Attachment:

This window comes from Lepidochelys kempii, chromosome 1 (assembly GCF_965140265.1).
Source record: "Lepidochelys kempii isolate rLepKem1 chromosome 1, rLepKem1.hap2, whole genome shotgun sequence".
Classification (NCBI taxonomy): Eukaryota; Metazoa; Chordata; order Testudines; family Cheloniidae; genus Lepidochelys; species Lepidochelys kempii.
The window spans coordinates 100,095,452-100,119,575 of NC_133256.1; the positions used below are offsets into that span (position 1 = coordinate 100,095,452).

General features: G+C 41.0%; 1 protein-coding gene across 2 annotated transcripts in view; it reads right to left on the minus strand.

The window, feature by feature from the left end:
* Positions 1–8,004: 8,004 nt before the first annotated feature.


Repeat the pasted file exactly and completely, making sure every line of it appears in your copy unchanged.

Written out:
This window comes from Lepidochelys kempii, chromosome 1 (assembly GCF_965140265.1).
Source record: "Lepidochelys kempii isolate rLepKem1 chromosome 1, rLepKem1.hap2, whole genome shotgun sequence".
Classification (NCBI taxonomy): Eukaryota; Metazoa; Chordata; order Testudines; family Cheloniidae; genus Lepidochelys; species Lepidochelys kempii.
The window spans coordinates 100,095,452-100,119,575 of NC_133256.1; the positions used below are offsets into that span (position 1 = coordinate 100,095,452).

General features: G+C 41.0%; 1 protein-coding gene across 2 annotated transcripts in view; it reads right to left on the minus strand.

The window, feature by feature from the left end:
* Positions 1–8,004: 8,004 nt before the first annotated feature.